USW and Partners Open Computer Lab in Local Pittsburgh Neighborhood

The United Steelworkers (USW) partnered with several local organizations to open a computer lab in the Garfield neighborhood of Pittsburgh on Monday, June 19, as part of a larger initiative to form a community workforce alliance in southwestern Pennsylvania.

The coalition so far consists of the USW, PACE (Program to Aid Citizen Enterprise), Mon Valley Circles, and the A. Philip Randolph Institute. Its goal is to better the lives of those living in disadvantaged communities in Pittsburgh and Allegheny County by improving educational outcomes and providing professional opportunities and resources. Comp Lab

“People have been pushed out of the city due to gentrification and now live out in the valley,” said DeWitt Walton, vice president of the Pittsburgh A. Philip Randolph Institute. “We need to reach out to them and create opportunities for them. This is where the alliance comes in.”

Erica Maloney from Mon Valley Circles, which works to connect people across socioeconomic lines in an effort to move people and families out of poverty, emphasized the necessity for groups like hers and the Steelworkers to come together and the power that comes along with it.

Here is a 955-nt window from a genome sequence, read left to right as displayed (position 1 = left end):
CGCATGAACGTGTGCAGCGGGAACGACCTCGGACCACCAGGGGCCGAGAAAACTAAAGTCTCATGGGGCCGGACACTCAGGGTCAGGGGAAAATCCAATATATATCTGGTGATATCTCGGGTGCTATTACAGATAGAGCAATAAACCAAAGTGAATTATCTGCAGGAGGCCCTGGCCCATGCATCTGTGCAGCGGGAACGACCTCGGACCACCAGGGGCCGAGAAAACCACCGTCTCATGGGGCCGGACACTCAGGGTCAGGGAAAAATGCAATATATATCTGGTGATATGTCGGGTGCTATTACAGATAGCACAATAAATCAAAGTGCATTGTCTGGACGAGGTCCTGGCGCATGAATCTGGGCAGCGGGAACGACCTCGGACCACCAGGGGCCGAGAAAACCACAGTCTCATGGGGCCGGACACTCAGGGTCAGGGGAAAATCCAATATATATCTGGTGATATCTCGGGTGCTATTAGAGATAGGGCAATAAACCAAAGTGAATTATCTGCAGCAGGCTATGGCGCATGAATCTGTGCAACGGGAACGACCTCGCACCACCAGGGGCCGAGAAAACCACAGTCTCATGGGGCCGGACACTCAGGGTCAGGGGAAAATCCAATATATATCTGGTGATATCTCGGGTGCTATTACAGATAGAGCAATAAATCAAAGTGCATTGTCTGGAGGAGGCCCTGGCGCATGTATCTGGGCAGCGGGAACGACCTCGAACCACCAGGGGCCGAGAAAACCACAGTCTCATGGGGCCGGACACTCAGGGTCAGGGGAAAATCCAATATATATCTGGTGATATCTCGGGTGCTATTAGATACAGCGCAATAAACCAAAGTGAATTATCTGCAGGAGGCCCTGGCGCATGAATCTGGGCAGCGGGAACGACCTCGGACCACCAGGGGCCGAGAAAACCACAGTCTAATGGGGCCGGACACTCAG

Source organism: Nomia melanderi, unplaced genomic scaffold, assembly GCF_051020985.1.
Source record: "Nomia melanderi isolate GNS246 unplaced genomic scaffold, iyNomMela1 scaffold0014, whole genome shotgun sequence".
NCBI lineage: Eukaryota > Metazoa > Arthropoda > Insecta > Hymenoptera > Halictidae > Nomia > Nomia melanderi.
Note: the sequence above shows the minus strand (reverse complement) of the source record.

“We are working with a lot of folks in disadvantaged areas who don’t have access to a lot of services,” Maloney said. “This is giving us an opportunity to really have some synergy.”

The ten computers donated by the USW will reside at Brothers and Sisters Emerging, a nonprofit that serves as an umbrella organization to Garfield Youth Sports. Their vision is that through sports, mentoring, and advocacy, youth and their families can achieve successful educational performance and attain a solid economic future. This is one of the common goals shared by all of the organizations involved in this budding workforce coalition.

“We need citizens to come together to build the next generation of kids,” said Leo W. Gerard, president of the USW. “Education is one way to do that. It’s about building alliances and making a statement about where our society ought to be.”

The alliance plans to expand their reach into the greater Pittsburgh and Allegheny County areas, but starting locally in a neighborhood full of promise that was so hard hit by gentrification was a critical first move.

“It’s been a privilege to be able to work with all of these amazing organizations,” said Walton. “This is just another step on our journey.”

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